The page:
The History of the University of Oxford, Volume VI: Nineteenth-Century Oxford, Part 1. Edited by M. G. Brock and M. C. Curthoys. (New York: Clarendon Press, Oxford University Press. 1997. Pp. xxxviii, 806. $145.00.)
This book, part of the official history of the University of Oxford, is indispensable for understanding the modernization of nineteenth-century Oxford. It consists of a collection of essays, some of which trace the narrative of the reform of the university culminating with the passage of the University Tests Act in 1871 and topical chapters that include the university's finances, changing curriculum, including the development of its classical emphasis ("Greats") and the natural sciences, as well as essays on university institutions up to 1914.
The narrative line in the book traces the transformation of the university from a confessional (Anglican) university to a substantially national (secular) one. Anyone who has pondered the themes of Ex Corde Ecclesiae would benefit from reading in this volume. To its credit, this study takes seriously the claims of the older confessional university while pointing to many areas in teaching and scholarship greatly in need of reform, although it does ultimately accept the secular liberal article of faith that free intellectual inquiry and a religious confession for the university are incompatible.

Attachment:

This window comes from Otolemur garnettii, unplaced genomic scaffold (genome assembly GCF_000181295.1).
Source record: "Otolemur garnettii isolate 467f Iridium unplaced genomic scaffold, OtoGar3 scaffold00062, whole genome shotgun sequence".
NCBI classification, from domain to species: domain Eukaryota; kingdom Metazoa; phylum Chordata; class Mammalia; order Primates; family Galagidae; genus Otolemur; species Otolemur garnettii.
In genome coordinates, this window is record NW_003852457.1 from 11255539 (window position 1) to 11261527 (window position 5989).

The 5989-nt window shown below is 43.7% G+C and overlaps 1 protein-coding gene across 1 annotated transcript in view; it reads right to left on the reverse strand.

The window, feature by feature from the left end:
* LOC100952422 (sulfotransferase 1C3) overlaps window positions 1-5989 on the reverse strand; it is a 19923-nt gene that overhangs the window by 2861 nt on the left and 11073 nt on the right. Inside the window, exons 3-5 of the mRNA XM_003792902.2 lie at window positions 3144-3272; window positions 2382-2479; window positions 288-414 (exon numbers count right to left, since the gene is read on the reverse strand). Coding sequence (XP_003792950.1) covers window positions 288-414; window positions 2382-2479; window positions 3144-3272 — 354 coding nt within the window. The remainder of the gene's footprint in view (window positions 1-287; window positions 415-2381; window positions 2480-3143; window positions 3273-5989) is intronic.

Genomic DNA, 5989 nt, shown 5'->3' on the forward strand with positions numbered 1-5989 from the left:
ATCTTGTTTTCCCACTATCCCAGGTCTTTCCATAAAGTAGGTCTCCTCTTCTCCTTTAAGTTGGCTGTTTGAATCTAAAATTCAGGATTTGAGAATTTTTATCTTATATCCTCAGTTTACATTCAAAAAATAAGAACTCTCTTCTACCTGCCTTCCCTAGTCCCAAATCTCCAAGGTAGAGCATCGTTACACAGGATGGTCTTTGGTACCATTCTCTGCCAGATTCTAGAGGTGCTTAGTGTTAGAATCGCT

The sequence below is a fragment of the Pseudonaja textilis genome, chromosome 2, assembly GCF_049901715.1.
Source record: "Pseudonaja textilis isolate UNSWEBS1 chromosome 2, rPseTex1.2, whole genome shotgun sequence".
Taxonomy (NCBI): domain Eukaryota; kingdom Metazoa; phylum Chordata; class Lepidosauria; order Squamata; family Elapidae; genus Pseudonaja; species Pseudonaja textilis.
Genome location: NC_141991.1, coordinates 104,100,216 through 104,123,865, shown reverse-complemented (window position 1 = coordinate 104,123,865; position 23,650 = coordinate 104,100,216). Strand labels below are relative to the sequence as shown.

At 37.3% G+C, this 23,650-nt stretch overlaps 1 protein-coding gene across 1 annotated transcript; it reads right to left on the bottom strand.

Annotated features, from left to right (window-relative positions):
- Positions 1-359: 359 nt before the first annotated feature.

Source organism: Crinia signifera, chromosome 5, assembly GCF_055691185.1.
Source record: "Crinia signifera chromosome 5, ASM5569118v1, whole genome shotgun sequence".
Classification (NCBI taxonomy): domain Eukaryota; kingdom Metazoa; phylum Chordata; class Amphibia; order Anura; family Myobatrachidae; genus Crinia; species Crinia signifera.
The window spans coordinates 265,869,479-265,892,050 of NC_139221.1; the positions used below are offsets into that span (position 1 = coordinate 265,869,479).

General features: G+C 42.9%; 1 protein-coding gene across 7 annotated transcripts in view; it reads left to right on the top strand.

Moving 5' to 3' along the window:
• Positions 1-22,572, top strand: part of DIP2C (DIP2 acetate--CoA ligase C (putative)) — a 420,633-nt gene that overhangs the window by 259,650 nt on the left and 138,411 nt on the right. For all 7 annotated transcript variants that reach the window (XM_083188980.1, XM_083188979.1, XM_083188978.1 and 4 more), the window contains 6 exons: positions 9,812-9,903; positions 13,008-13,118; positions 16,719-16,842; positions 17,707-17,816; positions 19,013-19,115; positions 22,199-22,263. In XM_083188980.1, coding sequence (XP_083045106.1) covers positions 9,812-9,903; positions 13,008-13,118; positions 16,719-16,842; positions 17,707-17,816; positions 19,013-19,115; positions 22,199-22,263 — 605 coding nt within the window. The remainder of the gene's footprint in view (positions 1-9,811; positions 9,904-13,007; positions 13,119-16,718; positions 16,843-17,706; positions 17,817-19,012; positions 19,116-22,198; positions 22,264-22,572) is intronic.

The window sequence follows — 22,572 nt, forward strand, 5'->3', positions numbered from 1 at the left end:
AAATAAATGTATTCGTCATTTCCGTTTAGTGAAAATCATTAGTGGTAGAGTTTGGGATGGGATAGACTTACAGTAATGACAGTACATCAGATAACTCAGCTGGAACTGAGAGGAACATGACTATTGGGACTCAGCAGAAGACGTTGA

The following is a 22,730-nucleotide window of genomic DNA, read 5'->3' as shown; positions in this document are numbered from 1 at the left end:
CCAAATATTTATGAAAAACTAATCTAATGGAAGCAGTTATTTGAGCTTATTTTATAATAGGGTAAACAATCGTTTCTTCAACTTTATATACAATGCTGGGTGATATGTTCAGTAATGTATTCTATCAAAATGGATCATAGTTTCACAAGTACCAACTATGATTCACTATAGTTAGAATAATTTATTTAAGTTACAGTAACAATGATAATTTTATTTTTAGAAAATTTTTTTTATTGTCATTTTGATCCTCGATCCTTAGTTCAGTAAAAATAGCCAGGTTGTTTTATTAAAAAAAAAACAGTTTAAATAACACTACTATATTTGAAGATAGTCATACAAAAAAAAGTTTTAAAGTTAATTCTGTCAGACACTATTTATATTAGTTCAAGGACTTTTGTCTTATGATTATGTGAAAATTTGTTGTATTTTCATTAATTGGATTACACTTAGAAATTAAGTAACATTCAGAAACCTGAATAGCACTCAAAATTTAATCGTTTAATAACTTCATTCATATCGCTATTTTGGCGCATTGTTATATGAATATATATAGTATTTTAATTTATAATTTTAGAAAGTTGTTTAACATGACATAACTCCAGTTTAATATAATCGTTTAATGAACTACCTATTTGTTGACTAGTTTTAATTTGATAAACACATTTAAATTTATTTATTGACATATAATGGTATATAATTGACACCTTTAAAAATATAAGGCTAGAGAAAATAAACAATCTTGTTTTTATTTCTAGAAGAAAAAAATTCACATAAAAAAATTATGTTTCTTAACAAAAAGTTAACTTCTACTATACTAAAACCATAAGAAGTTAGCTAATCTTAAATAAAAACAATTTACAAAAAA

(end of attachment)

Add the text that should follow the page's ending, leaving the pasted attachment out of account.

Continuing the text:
M. G. Brock pictures an Oxford in 1800 in which the colleges, the true centers of the university, were controlled by clergymen, as were the institutions that controlled the university (p. 9). Fellows of the colleges were expected to remain unmarried (although college heads could marry), giving colleges a monastic feel (p. 28). In an age of revolution, Oxford had adopted classics in 1800 "as a bulwark against the jacobins" (p. 14). The role of divinity in the curriculum was actually small, but what there was, the study of the Gospels in Greek, the Thirty-Nine Articles of the Church of England, and Butler's Analogy ofReligion, was basic and required. The linchpin of the confessional university was the requirement that no student could matriculate in a college without subscribing to the Thirty-Nine Articles (subscription in Cambridge was reserved as a condition of graduation) (p. 11).
In a splendid chapter, L. W B. Brockliss places Oxford in the context of European universities in the revolutionary era from 1789 to 1850. He points out that Oxford and Cambridge were anomalies in Europe in retaining their emphasis on the arts (p. 81). Oxford in 1800 was what universities had been from 1200 to 1600. Each of the subjects of study had been united, since the Renaissance, through the "same analytical tools: humanist exegetical techniques and Aristotelian verbal logic. …